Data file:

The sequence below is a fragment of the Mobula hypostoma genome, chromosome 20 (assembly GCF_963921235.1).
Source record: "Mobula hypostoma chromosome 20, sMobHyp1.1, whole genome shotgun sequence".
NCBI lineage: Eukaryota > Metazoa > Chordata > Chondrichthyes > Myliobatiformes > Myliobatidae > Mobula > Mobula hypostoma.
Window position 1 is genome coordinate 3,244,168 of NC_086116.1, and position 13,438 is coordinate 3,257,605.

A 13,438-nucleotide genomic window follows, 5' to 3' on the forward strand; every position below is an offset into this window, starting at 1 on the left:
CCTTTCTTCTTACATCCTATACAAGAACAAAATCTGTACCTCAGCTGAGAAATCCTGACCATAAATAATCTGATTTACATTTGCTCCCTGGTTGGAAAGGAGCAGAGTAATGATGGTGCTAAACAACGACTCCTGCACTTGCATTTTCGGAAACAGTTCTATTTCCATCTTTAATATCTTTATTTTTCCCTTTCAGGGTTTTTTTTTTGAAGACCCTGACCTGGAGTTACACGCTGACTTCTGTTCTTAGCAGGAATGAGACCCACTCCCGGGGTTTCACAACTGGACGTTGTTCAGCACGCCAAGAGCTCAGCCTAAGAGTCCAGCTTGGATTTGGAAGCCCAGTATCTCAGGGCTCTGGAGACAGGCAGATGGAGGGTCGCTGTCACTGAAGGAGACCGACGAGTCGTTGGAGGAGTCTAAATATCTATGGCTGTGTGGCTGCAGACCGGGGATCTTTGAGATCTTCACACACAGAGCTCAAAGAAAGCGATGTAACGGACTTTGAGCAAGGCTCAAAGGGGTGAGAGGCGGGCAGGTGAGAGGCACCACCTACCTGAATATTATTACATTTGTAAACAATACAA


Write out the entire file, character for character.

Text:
The sequence below is a fragment of the Mobula hypostoma genome, chromosome 20 (assembly GCF_963921235.1).
Source record: "Mobula hypostoma chromosome 20, sMobHyp1.1, whole genome shotgun sequence".
NCBI lineage: Eukaryota > Metazoa > Chordata > Chondrichthyes > Myliobatiformes > Myliobatidae > Mobula > Mobula hypostoma.
Window position 1 is genome coordinate 3,244,168 of NC_086116.1, and position 13,438 is coordinate 3,257,605.

A 13,438-nucleotide genomic window follows, 5' to 3' on the forward strand; every position below is an offset into this window, starting at 1 on the left:
CCTTTCTTCTTACATCCTATACAAGAACAAAATCTGTACCTCAGCTGAGAAATCCTGACCATAAATAATCTGATTTACATTTGCTCCCTGGTTGGAAAGGAGCAGAGTAATGATGGTGCTAAACAACGACTCCTGCACTTGCATTTTCGGAAACAGTTCTATTTCCATCTTTAATATCTTTATTTTTCCCTTTCAGGGTTTTTTTTTTGAAGACCCTGACCTGGAGTTACACGCTGACTTCTGTTCTTAGCAGGAATGAGACCCACTCCCGGGGTTTCACAACTGGACGTTGTTCAGCACGCCAAGAGCTCAGCCTAAGAGTCCAGCTTGGATTTGGAAGCCCAGTATCTCAGGGCTCTGGAGACAGGCAGATGGAGGGTCGCTGTCACTGAAGGAGACCGACGAGTCGTTGGAGGAGTCTAAATATCTATGGCTGTGTGGCTGCAGACCGGGGATCTTTGAGATCTTCACACACAGAGCTCAAAGAAAGCGATGTAACGGACTTTGAGCAAGGCTCAAAGGGGTGAGAGGCGGGCAGGTGAGAGGCACCACCTACCTGAATATTATTACATTTGTAAACAATACAA